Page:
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Scientists still divided on whether glyphosate causes cancerqrcode

Dec. 22, 2016

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Dec. 22, 2016
The U.S. Environmental Protection Agency officials received a mixed message from scientists assembled to review evidence of whether glyphosate is a human carcinogen.
The members of a Scientific Advisory Panel concluded their four-day meeting in Arlington, Virginia, by offering opinions on EPA's conclusion that the active ingredient in Roundup, the world's most widely used herbicide, is “not likely to be carcinogenic to humans.”
The result: The panel was split on the issue. Some members backed EPA's finding and others said that the evidence was “suggestive” of carcinogenic potential for the chemical.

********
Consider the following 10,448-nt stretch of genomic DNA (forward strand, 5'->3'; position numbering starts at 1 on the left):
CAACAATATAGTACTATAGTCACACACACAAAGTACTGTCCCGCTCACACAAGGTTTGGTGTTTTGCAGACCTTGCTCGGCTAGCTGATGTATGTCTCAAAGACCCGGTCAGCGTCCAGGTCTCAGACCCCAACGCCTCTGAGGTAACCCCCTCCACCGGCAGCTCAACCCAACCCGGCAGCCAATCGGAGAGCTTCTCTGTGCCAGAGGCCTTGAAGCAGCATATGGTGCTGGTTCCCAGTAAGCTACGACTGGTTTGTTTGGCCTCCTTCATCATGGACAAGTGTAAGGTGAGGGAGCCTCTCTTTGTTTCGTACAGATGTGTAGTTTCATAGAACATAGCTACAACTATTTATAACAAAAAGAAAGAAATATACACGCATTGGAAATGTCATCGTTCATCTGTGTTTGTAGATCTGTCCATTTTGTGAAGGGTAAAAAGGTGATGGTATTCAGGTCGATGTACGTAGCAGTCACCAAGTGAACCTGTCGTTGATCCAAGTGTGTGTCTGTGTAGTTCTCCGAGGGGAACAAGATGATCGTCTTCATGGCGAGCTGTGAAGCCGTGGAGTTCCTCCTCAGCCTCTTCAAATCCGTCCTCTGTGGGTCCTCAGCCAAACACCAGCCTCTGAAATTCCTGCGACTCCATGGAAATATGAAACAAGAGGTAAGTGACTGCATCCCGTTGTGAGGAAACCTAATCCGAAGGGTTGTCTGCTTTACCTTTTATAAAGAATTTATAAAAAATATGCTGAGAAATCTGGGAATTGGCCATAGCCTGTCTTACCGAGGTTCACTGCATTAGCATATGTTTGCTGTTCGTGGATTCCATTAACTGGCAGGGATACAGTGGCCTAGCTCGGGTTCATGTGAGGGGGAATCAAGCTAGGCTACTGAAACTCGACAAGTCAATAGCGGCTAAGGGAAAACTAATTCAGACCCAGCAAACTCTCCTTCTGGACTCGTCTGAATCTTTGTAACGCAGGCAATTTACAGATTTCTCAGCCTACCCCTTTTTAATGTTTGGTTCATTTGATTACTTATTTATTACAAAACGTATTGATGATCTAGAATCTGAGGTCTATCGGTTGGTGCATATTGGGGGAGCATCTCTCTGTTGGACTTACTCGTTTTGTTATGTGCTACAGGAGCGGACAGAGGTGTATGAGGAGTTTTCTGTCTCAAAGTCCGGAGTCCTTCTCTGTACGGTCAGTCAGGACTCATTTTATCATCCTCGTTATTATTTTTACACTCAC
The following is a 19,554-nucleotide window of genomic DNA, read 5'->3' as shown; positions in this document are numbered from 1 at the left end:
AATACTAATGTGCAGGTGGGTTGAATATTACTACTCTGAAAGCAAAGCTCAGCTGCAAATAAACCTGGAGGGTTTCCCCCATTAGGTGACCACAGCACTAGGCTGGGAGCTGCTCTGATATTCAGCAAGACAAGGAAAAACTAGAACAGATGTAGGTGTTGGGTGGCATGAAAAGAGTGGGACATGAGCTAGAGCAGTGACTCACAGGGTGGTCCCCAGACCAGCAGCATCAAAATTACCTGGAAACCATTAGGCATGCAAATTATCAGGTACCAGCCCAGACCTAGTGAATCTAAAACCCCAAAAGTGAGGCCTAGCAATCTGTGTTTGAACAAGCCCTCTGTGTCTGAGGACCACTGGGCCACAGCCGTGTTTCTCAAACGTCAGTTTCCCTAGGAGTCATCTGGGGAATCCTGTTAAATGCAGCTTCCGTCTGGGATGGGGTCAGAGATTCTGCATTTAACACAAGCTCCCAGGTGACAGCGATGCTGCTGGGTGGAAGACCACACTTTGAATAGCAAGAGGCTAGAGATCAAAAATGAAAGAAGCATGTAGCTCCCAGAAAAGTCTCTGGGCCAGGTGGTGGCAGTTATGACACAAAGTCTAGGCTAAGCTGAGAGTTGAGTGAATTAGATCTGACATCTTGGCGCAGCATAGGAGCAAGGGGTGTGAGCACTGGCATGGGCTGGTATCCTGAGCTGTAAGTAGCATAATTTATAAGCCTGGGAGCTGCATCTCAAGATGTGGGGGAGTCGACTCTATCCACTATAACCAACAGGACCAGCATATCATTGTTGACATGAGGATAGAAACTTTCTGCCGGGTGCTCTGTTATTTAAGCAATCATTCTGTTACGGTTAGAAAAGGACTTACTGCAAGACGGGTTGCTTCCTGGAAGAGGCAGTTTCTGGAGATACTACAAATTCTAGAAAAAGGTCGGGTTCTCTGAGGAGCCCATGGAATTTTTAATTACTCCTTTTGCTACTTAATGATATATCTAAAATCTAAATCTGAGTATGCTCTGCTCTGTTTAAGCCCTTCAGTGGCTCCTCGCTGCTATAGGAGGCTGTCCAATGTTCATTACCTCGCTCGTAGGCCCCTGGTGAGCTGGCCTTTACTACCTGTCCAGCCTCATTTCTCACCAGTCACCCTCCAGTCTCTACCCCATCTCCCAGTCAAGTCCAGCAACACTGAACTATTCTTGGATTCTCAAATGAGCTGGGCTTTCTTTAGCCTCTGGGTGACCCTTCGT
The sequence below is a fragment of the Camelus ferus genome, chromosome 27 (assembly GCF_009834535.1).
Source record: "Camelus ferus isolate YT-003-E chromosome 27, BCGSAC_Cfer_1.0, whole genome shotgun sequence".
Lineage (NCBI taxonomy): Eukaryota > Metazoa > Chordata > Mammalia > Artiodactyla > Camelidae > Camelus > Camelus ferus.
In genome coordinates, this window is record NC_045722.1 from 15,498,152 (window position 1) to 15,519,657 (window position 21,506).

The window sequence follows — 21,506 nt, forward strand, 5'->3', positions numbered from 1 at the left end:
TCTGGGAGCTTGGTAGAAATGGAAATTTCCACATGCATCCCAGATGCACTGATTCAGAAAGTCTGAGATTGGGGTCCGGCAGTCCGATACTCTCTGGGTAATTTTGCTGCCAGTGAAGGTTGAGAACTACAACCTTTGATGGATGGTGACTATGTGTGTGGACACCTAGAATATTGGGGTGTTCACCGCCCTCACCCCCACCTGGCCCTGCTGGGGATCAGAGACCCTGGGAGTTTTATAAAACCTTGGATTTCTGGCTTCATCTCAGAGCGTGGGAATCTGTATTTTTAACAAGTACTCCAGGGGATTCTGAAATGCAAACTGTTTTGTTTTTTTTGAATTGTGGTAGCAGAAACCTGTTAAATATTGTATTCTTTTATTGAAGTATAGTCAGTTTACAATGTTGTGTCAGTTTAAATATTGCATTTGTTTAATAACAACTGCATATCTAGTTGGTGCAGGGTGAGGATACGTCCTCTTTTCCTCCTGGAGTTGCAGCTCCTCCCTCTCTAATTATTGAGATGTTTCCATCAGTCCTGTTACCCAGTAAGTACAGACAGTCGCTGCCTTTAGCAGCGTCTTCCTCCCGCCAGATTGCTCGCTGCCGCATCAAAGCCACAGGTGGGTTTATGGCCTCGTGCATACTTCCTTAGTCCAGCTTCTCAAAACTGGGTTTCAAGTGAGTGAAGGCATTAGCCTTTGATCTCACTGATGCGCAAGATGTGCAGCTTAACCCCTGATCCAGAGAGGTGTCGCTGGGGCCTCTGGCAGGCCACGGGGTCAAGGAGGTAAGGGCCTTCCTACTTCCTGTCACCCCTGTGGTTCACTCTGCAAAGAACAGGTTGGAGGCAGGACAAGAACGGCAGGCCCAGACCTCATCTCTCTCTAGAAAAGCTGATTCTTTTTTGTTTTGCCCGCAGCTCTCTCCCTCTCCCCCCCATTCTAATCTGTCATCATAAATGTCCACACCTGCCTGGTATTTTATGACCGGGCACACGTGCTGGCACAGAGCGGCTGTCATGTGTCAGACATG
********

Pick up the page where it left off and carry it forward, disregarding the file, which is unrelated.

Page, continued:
Some on the panel were not expecting that. “I'm a little surprised there's this controversy. I thought EPA did a pretty good job,” said Marion Ehrich, co-director of the Laboratory for Neurotoxicity Studies at the Virginia-Maryland Regional College of Veterinary Medicine. She supported the “not likely” conclusion, saying “there just isn't enough (evidence) there” to support any other finding.
“Rarely does a panel disagree as much as this one,” said SAP veteran Kenneth Portier, a statistician with the American Cancer Society. He urged EPA to figure out how it plans to use epidemiology to inform its risk assessments, an issue raised recently by CropLife America, which petitioned the agency Nov. 29 to postpone regulatory decisions informed by epidemiological studies until it has adopted concrete data quality standards.
Panel members who supported EPA said the evidence from the epidemiological and animal studies was simply not strong enough to support anything else.
But there was uncertainty all around the table as members wrestled with EPA's review of the data in its September 2016 “white paper.”
Source: Agri-Pulse


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